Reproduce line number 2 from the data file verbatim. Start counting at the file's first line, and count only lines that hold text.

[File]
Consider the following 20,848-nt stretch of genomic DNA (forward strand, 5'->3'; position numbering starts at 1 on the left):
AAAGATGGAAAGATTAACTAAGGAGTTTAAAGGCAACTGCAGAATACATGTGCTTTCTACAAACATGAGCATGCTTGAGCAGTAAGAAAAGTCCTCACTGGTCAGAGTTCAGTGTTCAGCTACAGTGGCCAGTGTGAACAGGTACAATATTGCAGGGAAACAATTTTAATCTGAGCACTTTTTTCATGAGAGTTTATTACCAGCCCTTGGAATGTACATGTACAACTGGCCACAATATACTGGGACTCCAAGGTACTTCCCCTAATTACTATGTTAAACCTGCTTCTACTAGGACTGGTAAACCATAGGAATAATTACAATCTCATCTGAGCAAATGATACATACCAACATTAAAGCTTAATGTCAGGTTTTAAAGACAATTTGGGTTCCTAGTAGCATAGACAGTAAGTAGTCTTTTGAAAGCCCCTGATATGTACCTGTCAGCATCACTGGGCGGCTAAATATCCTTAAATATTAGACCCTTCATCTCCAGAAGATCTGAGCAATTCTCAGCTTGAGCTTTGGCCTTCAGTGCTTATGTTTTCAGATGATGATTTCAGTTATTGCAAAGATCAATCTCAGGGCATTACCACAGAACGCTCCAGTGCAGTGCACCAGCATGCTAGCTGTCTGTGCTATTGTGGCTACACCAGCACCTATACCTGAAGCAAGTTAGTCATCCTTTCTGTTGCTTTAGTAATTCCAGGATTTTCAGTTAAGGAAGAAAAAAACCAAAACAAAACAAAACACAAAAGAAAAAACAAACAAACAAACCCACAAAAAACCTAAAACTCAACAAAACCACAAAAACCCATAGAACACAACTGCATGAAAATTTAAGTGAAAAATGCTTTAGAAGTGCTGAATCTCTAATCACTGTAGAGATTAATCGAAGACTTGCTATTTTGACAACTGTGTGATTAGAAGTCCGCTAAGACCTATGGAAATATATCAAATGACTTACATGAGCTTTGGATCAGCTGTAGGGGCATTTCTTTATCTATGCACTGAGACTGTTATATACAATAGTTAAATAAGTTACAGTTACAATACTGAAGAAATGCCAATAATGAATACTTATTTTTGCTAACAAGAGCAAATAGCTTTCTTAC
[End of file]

AAAGATGGAAAGATTAACTAAGGAGTTTAAAGGCAACTGCAGAATACATGTGCTTTCTACAAACATGAGCATGCTTGAGCAGTAAGAAAAGTCCTCACTGGTCAGAGTTCAGTGTTCAGCTACAGTGGCCAGTGTGAACAGGTACAATATTGCAGGGAAACAATTTTAATCTGAGCACTTTTTTCATGAGAGTTTATTACCAGCCCTTGGAATGTACATGTACAACTGGCCACAATATACTGGGACTCCAAGGTACTTCCCCTAATTACTATGTTAAACCTGCTTCTACTAGGACTGGTAAACCATAGGAATAATTACAATCTCATCTGAGCAAATGATACATACCAACATTAAAGCTTAATGTCAGGTTTTAAAGACAATTTGGGTTCCTAGTAGCATAGACAGTAAGTAGTCTTTTGAAAGCCCCTGATATGTACCTGTCAGCATCACTGGGCGGCTAAATATCCTTAAATATTAGACCCTTCATCTCCAGAAGATCTGAGCAATTCTCAGCTTGAGCTTTGGCCTTCAGTGCTTATGTTTTCAGATGATGATTTCAGTTATTGCAAAGATCAATCTCAGGGCATTACCACAGAACGCTCCAGTGCAGTGCACCAGCATGCTAGCTGTCTGTGCTATTGTGGCTACACCAGCACCTATACCTGAAGCAAGTTAGTCATCCTTTCTGTTGCTTTAGTAATTCCAGGATTTTCAGTTAAGGAAGAAAAAAACCAAAACAAAACAAAACACAAAAGAAAAAACAAACAAACAAACCCACAAAAAACCTAAAACTCAACAAAACCACAAAAACCCATAGAACACAACTGCATGAAAATTTAAGTGAAAAATGCTTTAGAAGTGCTGAATCTCTAATCACTGTAGAGATTAATCGAAGACTTGCTATTTTGACAACTGTGTGATTAGAAGTCCGCTAAGACCTATGGAAATATATCAAATGACTTACATGAGCTTTGGATCAGCTGTAGGGGCATTTCTTTATCTATGCACTGAGACTGTTATATACAATAGTTAAATAAGTTACAGTTACAATACTGAAGAAATGCCAATAATGAATACTTATTTTTGCTAACAAGAGCAAATAGCTTTCTTAC